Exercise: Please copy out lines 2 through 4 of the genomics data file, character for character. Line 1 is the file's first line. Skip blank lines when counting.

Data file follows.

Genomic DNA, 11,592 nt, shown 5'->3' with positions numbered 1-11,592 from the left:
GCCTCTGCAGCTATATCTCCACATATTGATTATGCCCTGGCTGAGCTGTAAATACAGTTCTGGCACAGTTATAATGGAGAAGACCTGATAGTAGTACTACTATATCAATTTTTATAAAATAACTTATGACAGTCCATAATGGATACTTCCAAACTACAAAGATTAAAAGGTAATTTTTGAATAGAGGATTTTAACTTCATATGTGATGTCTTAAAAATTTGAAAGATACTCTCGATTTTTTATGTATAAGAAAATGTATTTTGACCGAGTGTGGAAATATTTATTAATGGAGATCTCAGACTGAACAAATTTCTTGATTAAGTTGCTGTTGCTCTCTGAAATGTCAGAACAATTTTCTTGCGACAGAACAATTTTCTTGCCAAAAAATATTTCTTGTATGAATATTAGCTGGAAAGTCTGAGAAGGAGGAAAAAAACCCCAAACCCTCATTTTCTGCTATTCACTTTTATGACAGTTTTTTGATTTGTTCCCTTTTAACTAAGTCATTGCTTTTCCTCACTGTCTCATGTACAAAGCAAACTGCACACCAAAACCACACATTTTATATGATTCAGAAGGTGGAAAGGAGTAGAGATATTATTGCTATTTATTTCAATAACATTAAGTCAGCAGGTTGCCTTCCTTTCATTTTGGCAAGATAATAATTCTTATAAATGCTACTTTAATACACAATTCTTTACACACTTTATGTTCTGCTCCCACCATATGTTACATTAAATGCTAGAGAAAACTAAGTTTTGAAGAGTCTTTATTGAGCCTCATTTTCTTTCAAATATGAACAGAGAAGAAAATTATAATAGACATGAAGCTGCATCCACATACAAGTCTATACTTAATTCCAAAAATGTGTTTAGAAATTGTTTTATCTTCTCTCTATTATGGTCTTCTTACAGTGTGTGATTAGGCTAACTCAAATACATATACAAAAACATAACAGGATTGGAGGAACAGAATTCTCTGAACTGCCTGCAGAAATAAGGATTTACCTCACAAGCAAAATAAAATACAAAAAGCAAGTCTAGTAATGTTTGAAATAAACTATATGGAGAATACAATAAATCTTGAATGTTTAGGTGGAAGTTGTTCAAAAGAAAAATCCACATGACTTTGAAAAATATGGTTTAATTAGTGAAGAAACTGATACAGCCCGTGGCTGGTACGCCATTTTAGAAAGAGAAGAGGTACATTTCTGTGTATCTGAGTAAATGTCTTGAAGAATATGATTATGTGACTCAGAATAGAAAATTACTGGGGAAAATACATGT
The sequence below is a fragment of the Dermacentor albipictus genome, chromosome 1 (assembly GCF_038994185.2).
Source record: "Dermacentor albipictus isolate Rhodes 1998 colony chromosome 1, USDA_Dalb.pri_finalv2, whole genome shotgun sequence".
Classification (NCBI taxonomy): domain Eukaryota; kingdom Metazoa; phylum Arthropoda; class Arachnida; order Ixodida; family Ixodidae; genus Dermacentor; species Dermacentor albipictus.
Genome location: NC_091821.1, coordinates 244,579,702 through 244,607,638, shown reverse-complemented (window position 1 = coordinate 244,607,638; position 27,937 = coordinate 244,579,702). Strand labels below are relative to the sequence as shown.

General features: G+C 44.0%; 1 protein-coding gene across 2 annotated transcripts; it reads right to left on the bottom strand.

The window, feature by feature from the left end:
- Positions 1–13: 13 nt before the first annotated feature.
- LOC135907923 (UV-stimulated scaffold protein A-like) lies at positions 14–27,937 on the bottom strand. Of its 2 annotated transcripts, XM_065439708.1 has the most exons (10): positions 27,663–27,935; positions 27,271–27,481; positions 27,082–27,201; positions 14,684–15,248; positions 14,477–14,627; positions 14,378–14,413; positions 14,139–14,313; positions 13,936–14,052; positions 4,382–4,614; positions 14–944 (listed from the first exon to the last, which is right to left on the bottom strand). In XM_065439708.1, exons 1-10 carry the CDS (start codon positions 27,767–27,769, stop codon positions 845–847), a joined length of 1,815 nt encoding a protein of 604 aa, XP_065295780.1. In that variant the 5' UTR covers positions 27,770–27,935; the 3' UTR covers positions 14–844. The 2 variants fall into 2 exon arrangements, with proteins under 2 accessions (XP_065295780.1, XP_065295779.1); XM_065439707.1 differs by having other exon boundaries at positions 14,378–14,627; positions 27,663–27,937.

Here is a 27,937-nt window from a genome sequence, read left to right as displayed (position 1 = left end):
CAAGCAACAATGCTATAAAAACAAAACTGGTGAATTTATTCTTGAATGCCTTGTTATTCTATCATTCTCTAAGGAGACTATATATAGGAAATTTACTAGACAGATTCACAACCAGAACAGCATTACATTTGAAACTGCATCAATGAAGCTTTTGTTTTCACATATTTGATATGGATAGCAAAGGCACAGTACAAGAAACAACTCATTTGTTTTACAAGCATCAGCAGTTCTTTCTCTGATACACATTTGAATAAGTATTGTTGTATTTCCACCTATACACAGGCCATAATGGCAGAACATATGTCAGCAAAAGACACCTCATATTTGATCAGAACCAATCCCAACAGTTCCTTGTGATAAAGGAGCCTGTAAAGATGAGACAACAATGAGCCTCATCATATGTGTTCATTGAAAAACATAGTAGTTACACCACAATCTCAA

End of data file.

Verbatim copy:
GCCTCTGCAGCTATATCTCCACATATTGATTATGCCCTGGCTGAGCTGTAAATACAGTTCTGGCACAGTTATAATGGAGAAGACCTGATAGTAGTACTACTATATCAATTTTTATAAAATAACTTATGACAGTCCATAATGGATACTTCCAAACTACAAAGATTAAAAGGTAATTTTTGAATAGAGGATTTTAACTTCATATGTGATGTCTTAAAAATTTGAAAGATACTCTCGATTTTTTATGTATAAGAAAATGTATTTTGACCGAGTGTGGAAATATTTATTAATGGAGATCTCAGACTGAACAAATTTCTTGATTAAGTTGCTGTTGCTCTCTGAAATGTCAGAACAATTTTCTTGCGACAGAACAATTTTCTTGCCAAAAAATATTTCTTGTATGAATATTAGCTGGAAAGTCTGAGAAGGAGGAAAAAAACCCCAAACCCTCATTTTCTGCTATTCACTTTTATGACAGTTTTTTGATTTGTTCCCTTTTAACTAAGTCATTGCTTTTCCTCACTGTCTCATGTACAAAGCAAACTGCACACCAAAACCACACATTTTATATGATTCAGAAGGTGGAAAGGAGTAGAGATATTATTGCTATTTATTTCAATAACATTAAGTCAGCAGGTTGCCTTCCTTTCATTTTGGCAAGATAATAATTCTTATAAATGCTACTTTAATACACAATTCTTTACACACTTTATGTTCTGCTCCCACCATATGTTACATTAAATGCTAGAGAAAACTAAGTTTTGAAGAGTCTTTATTGAGCCTCATTTTCTTTCAAATATGAACAGAGAAGAAAATTATAATAGACATGAAGCTGCATCCACATACAAGTCTATACTTAATTCCAAAAATGTGTTTAGAAATTGTTTTATCTTCTCTCTATTATGGTCTTCTTACAGTGTGTGATTAGGCTAACTCAAATACATATACAAAAACATAACAGGATTGGAGGAACAGAATTCTCTGAACTGCCTGCAGAAATAAGGATTTACCTCACAAGCAAAATAAAATACAAAAAGCAAGTCTAGTAATGTTTGAAATAAACTATATGGAGAATACAATAAATCTTGAATGTTTAGGTGGAAGTTGTTCAAAAGAAAAATCCACATGACTTTGAAAAATATGGTTTAATTAGTGAAGAAACTGATACAGCCCGTGGCTGGTACGCCATTTTAGAAAGAGAAGAGGTACATTTCTGTGTATCTGAGTAAATGTCTTGAAGAATATGATTATGTGACTCAGAATAGAAAATTACTGGGGAAAATACATGT
The sequence below is a fragment of the Dermacentor albipictus genome, chromosome 1 (assembly GCF_038994185.2).
Source record: "Dermacentor albipictus isolate Rhodes 1998 colony chromosome 1, USDA_Dalb.pri_finalv2, whole genome shotgun sequence".